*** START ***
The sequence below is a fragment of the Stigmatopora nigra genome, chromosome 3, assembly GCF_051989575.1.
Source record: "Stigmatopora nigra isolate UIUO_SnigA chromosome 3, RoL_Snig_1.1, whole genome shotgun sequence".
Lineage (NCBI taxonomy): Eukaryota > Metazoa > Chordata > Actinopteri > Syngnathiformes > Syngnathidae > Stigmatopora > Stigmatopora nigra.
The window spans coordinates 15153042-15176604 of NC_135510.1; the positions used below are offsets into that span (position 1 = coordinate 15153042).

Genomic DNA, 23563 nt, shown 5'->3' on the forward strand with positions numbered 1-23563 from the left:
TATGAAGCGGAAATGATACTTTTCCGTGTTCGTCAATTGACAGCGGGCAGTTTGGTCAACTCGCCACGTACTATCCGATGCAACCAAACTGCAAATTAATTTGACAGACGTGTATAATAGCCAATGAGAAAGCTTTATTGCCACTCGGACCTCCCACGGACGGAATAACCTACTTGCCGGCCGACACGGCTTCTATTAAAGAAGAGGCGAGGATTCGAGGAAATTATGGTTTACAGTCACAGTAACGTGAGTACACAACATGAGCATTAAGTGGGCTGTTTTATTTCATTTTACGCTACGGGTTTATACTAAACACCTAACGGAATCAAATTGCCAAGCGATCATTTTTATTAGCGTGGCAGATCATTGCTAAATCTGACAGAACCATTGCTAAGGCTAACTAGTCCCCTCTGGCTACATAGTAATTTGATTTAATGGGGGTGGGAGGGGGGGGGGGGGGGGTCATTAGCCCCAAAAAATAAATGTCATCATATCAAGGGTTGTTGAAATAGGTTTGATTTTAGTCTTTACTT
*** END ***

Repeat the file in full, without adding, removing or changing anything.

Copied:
The sequence below is a fragment of the Stigmatopora nigra genome, chromosome 3, assembly GCF_051989575.1.
Source record: "Stigmatopora nigra isolate UIUO_SnigA chromosome 3, RoL_Snig_1.1, whole genome shotgun sequence".
Lineage (NCBI taxonomy): Eukaryota > Metazoa > Chordata > Actinopteri > Syngnathiformes > Syngnathidae > Stigmatopora > Stigmatopora nigra.
The window spans coordinates 15153042-15176604 of NC_135510.1; the positions used below are offsets into that span (position 1 = coordinate 15153042).

Genomic DNA, 23563 nt, shown 5'->3' on the forward strand with positions numbered 1-23563 from the left:
TATGAAGCGGAAATGATACTTTTCCGTGTTCGTCAATTGACAGCGGGCAGTTTGGTCAACTCGCCACGTACTATCCGATGCAACCAAACTGCAAATTAATTTGACAGACGTGTATAATAGCCAATGAGAAAGCTTTATTGCCACTCGGACCTCCCACGGACGGAATAACCTACTTGCCGGCCGACACGGCTTCTATTAAAGAAGAGGCGAGGATTCGAGGAAATTATGGTTTACAGTCACAGTAACGTGAGTACACAACATGAGCATTAAGTGGGCTGTTTTATTTCATTTTACGCTACGGGTTTATACTAAACACCTAACGGAATCAAATTGCCAAGCGATCATTTTTATTAGCGTGGCAGATCATTGCTAAATCTGACAGAACCATTGCTAAGGCTAACTAGTCCCCTCTGGCTACATAGTAATTTGATTTAATGGGGGTGGGAGGGGGGGGGGGGGGGGTCATTAGCCCCAAAAAATAAATGTCATCATATCAAGGGTTGTTGAAATAGGTTTGATTTTAGTCTTTACTT